4. [4]
    The Tribunal sits in the shoes of the decision-maker and has the same powers and must determine the application in accordance with the legislation by way of a fresh hearing on the merits. The Tribunal must make the correct and preferable decision by confirming or setting aside the decision and substituting its own decision or referring the decision back to the decision-maker for redetermination in accordance with directions. The role of the decision maker is to assist the tribunal to make the correct and preferable decision by providing a copy of all relevant documents in its possession.
  5. [5]
    The power to make a menacing dog declaration arises when the decision-maker is satisfied that the dog in question has attacked a person or other animal and caused injury and where the attack is not a serious attack.[1] The term “seriously attack” is defined as to attack in a way causing bodily harm, grievous bodily harm or death. Bodily harm and grievous bodily harm have the same meaning as they do in the Criminal Code. Relevantly here, bodily harm is “any bodily injury which interferes with health or comfort”. The question is then whether there has been a bodily injury which interferes with health or comfort. There is also a question about whether there is a discretion not to make a declaration if the threshold question as to whether the dog has attacked is answered in the affirmative. There are Tribunal decisions which deal with this issue. Where the question of fact is whether a dog has (as in this case) attacked a person or another animal and following consideration of representations made by the owners the decision-maker is satisfied that the relevant ground still exists, it must make the declaration.[2] That is, if after consideration of the material a finding is made that the Eli did attack Harrison then the menacing dog declaration must be made. The Christies have filed material in regard to Eli’s behaviour. That material is relevant in determining the question of fact as to whether Eli attacked Harrison. If I am satisfied that Eli did attack Harrison I cannot then use the material to further consider whether the declaration should be made. In accordance with s 94(2) of the AM Act once I am satisfied that Eli did attack Harrison then I must make the declaration.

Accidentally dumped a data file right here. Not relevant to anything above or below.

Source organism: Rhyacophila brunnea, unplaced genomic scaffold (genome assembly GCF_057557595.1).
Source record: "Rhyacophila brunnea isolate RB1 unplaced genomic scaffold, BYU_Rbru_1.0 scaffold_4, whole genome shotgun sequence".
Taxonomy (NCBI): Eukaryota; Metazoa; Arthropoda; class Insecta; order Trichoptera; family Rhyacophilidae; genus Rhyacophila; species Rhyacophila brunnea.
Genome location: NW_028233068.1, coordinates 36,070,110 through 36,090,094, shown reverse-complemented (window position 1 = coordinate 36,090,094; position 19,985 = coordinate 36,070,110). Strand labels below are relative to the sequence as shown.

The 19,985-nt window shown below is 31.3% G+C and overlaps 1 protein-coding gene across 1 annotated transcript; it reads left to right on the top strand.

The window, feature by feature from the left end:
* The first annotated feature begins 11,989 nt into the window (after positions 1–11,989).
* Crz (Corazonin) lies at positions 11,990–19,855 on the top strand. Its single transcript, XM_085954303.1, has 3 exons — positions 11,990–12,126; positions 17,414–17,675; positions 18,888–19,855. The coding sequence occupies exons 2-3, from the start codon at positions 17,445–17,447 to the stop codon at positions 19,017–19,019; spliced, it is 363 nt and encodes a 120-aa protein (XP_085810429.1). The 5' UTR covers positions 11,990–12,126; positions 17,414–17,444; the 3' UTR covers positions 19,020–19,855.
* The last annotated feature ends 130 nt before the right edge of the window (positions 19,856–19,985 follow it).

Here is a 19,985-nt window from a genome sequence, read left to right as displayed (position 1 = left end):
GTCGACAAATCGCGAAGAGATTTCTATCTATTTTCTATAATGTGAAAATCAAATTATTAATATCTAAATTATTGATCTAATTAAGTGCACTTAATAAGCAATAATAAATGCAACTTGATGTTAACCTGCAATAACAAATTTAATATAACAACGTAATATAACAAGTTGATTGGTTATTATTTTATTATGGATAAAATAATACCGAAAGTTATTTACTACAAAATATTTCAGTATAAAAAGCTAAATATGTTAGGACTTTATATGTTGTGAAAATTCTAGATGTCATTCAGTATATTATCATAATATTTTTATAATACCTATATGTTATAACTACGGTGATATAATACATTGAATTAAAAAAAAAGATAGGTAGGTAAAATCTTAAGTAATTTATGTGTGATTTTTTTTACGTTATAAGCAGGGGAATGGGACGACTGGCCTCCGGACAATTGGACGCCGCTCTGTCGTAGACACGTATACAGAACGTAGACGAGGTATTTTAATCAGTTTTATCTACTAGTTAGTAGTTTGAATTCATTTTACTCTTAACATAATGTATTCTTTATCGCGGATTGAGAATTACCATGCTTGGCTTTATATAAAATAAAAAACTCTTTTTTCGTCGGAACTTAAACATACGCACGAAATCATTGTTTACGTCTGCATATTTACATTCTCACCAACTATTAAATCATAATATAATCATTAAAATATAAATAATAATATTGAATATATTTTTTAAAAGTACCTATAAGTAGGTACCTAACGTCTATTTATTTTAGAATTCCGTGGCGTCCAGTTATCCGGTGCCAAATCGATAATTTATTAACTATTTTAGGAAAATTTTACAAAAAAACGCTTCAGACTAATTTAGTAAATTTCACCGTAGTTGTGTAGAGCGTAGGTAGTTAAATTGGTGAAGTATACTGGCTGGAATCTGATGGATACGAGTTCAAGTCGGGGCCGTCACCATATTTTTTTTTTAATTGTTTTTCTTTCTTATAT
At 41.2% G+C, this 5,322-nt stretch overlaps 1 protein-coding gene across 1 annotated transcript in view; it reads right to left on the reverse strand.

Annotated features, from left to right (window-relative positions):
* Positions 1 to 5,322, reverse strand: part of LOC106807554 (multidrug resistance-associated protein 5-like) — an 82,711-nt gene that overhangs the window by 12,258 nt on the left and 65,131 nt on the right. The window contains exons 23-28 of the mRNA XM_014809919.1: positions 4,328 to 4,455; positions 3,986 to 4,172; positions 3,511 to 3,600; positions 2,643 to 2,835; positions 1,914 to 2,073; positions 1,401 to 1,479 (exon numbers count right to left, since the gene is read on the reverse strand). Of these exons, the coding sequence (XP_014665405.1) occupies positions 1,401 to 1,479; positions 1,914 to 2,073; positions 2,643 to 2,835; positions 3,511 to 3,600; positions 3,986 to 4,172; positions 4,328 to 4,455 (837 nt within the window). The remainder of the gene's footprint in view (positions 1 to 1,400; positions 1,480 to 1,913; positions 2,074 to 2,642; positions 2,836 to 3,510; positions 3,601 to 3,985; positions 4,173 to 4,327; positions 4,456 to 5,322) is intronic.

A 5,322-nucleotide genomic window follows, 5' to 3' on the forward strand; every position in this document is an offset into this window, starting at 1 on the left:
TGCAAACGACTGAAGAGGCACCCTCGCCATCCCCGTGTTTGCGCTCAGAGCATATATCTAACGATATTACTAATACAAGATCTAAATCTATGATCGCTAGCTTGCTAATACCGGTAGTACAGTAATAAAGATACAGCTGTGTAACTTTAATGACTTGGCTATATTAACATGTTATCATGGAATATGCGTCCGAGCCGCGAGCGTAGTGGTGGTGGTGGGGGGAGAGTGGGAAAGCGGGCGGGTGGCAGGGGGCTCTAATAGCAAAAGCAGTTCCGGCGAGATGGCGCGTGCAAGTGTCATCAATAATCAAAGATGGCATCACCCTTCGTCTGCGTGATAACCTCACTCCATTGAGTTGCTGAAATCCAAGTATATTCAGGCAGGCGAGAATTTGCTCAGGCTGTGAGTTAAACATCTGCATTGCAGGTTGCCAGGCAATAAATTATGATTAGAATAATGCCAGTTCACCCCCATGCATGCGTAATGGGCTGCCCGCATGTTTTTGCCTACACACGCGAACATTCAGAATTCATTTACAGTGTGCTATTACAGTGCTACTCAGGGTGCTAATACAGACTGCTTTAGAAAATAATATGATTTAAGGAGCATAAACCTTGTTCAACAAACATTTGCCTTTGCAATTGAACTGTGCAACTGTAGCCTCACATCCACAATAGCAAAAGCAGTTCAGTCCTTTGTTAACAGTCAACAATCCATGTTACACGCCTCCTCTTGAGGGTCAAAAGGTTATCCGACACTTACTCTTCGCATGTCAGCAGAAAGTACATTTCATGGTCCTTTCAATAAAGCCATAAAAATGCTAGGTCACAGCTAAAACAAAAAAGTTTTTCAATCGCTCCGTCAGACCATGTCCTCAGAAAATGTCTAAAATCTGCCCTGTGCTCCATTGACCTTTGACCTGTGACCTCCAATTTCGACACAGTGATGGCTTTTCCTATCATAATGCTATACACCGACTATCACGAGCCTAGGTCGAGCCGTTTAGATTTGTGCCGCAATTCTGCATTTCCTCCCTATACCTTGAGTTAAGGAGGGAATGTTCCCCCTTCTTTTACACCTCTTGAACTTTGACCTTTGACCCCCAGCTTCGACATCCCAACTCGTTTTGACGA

6. [6]
    The material before the Tribunal included a report from the Capricorn Coast Hospital dated 15 January 2019 in respect of Harrison which confirmed a diagnosis of dog bite and described that “he was walking in front of a row of shops when a medium sized dog bit the patient on the back with no other injuries”. The injury is described as “posterior torso superficial skin flap V-shaped 3mm x3mm not through full thickness of dermis superficial abrasions surrounding.” The treatment was said to be washing and dressing. I note that there was a prescription given for oral antibiotics. Harrison was observed to appear well, active, alert. There were accompanying photos showing damage to clothes and an open shallow wound on skin.